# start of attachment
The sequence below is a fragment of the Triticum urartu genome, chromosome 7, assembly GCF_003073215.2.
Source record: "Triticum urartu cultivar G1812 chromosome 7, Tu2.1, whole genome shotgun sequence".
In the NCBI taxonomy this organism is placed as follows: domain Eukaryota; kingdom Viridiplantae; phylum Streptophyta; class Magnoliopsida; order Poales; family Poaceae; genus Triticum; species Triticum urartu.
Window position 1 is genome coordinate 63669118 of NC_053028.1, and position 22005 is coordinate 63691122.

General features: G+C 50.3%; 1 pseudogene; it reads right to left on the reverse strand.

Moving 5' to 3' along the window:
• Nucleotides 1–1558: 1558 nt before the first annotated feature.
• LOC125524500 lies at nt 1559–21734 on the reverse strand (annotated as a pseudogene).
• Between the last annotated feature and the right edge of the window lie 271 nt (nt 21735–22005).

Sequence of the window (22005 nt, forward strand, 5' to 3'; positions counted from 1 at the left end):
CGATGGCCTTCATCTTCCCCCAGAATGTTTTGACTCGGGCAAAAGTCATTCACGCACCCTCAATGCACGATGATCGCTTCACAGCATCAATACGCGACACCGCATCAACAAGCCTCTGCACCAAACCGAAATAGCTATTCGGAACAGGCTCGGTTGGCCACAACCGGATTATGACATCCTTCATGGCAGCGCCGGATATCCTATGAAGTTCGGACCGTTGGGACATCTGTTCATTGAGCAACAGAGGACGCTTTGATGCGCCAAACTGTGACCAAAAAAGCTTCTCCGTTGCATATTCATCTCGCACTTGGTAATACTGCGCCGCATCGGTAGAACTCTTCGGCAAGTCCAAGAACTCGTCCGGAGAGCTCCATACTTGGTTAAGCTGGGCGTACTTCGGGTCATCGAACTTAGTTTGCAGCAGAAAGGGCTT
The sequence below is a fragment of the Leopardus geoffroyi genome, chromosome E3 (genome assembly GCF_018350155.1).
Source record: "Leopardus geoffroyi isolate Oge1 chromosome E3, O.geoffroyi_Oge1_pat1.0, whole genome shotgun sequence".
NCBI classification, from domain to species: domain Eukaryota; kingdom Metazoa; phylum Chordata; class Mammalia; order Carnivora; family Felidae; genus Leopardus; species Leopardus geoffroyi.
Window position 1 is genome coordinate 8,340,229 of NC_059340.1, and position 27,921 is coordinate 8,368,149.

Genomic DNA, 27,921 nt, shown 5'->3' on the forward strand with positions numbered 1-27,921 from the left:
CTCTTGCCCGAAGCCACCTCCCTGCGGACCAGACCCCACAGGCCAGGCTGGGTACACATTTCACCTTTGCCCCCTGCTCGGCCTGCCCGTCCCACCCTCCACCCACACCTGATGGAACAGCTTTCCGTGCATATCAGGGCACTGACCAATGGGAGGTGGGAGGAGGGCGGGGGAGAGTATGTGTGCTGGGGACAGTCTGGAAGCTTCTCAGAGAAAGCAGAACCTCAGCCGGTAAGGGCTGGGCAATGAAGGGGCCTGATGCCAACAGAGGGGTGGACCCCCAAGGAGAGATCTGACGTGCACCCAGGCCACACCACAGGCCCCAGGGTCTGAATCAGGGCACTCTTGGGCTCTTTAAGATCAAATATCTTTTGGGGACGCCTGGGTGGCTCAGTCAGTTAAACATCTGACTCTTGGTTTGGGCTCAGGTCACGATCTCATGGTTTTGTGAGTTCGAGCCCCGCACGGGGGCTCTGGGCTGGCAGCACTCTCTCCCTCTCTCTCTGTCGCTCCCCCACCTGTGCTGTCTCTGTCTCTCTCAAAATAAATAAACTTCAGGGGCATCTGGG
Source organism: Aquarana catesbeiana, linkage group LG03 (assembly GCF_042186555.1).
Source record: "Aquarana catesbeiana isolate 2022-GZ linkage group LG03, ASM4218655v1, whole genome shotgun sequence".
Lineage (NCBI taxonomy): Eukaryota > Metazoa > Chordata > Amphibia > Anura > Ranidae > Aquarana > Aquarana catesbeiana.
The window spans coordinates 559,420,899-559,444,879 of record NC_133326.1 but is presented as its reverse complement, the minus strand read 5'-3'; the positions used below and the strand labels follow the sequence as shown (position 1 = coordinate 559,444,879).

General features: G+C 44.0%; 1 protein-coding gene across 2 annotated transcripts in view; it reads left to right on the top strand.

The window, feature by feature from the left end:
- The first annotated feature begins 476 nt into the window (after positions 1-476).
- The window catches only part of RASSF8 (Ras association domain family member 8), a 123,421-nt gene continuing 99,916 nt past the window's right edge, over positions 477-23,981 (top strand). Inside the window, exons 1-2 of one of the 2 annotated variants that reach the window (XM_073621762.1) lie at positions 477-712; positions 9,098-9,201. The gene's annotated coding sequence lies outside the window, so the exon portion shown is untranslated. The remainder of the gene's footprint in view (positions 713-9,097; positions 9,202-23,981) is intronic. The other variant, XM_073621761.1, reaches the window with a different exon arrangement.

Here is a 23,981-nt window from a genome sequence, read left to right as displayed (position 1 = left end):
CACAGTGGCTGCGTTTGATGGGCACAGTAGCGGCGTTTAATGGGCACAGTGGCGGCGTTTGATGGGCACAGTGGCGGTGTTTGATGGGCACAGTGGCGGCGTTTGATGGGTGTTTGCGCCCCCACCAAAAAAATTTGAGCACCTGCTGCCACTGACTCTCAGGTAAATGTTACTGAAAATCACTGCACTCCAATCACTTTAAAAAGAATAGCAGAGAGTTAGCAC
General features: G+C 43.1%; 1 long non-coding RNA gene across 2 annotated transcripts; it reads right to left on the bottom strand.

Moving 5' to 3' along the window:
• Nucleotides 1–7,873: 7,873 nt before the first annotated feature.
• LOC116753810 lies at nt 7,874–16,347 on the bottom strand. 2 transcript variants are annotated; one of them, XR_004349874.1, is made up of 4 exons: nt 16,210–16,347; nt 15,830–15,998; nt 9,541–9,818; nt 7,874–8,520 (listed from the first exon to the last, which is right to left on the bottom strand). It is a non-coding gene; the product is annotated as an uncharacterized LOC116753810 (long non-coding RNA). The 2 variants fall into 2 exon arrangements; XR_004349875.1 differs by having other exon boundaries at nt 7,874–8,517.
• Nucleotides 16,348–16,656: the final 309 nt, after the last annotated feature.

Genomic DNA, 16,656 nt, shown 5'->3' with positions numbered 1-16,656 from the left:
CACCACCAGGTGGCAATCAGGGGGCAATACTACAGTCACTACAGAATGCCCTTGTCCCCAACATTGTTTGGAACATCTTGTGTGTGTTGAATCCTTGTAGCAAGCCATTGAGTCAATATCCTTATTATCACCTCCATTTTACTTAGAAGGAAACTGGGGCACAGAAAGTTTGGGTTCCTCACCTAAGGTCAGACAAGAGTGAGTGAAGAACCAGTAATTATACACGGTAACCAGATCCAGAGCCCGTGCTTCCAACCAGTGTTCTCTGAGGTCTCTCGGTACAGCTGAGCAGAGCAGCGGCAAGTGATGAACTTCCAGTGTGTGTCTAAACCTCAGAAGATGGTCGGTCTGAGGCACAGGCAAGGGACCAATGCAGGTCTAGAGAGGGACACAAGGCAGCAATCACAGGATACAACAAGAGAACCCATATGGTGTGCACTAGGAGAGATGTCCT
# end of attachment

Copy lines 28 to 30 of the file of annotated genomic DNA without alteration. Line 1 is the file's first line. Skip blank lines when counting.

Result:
General features: G+C 43.1%; 1 long non-coding RNA gene across 2 annotated transcripts; it reads right to left on the bottom strand.

Moving 5' to 3' along the window:
• Nucleotides 1–7,873: 7,873 nt before the first annotated feature.